Government backtracks on registration of news websites

Changes to proposed Media Law will see protection of sources extended to everyone carrying out an act of journalism 

The government has decided to scrap a proposal that would have required news websites to be registered with a media register.

This decision was announced by justice minister Owen Bonnici and education minister Evarist Bartolo during a question-and-answer session on the Media Bill on Friday afternoon, organised by the Institute of Maltese Journalists (IGM).

The ministers also announced that, in so far as traditional media is concerned, the registration of editors and publishers with the Media Registrar will now be purely voluntary.

The legal protection of sources, which was previously only envisaged for newspapers, broadcasting services and websites registered with the Media Registrar, has now been extended to anyone carrying out acts of journalism.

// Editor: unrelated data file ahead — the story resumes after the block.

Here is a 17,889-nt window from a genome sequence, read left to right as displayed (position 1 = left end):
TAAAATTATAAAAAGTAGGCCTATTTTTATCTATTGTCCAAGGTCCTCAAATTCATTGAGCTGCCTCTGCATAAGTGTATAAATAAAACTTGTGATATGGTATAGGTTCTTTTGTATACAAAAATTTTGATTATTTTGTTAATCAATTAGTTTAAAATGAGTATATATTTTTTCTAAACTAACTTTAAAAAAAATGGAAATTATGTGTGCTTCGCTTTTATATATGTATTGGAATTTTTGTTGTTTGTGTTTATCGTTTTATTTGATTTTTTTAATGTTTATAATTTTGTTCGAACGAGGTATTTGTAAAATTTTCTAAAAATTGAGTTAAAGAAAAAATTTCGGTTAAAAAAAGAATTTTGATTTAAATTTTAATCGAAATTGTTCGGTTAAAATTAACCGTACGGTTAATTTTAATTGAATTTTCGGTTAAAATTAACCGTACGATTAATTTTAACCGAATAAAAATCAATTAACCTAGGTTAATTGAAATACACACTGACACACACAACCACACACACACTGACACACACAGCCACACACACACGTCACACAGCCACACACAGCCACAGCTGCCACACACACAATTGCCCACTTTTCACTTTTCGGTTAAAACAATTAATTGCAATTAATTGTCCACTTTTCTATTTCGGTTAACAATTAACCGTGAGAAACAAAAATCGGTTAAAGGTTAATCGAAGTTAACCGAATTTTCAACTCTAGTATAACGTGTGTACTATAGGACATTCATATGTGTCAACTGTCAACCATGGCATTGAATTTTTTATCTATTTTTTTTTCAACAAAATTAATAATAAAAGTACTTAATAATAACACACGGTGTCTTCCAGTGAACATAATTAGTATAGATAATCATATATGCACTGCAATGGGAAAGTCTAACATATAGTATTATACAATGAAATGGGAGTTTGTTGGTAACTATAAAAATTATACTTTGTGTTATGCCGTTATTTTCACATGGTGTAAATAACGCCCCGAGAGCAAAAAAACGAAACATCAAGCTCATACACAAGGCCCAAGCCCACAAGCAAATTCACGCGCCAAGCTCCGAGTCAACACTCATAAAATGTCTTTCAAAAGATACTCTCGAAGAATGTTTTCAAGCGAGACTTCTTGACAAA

Bonnici, reacting after comments from journalists, did not exclude that the government could keep civil libel cases under the jurisdiction of the Court of Magistrates, with a maximum €15,000 fine – up from the current €11,000. The current Media Bill is proposing the increase of maximum libel fines to €20,000, meaning that they will be presided over by a judge.

The Nationalist Party had condemned the proposal for news websites owners to register themselves as a move that would stifle internet freedom. 

The proposed Media Law will introduce a raft of changes to the current press laws – including the abolishment of criminal libel, and the introduction of mediation as a preliminary to court action.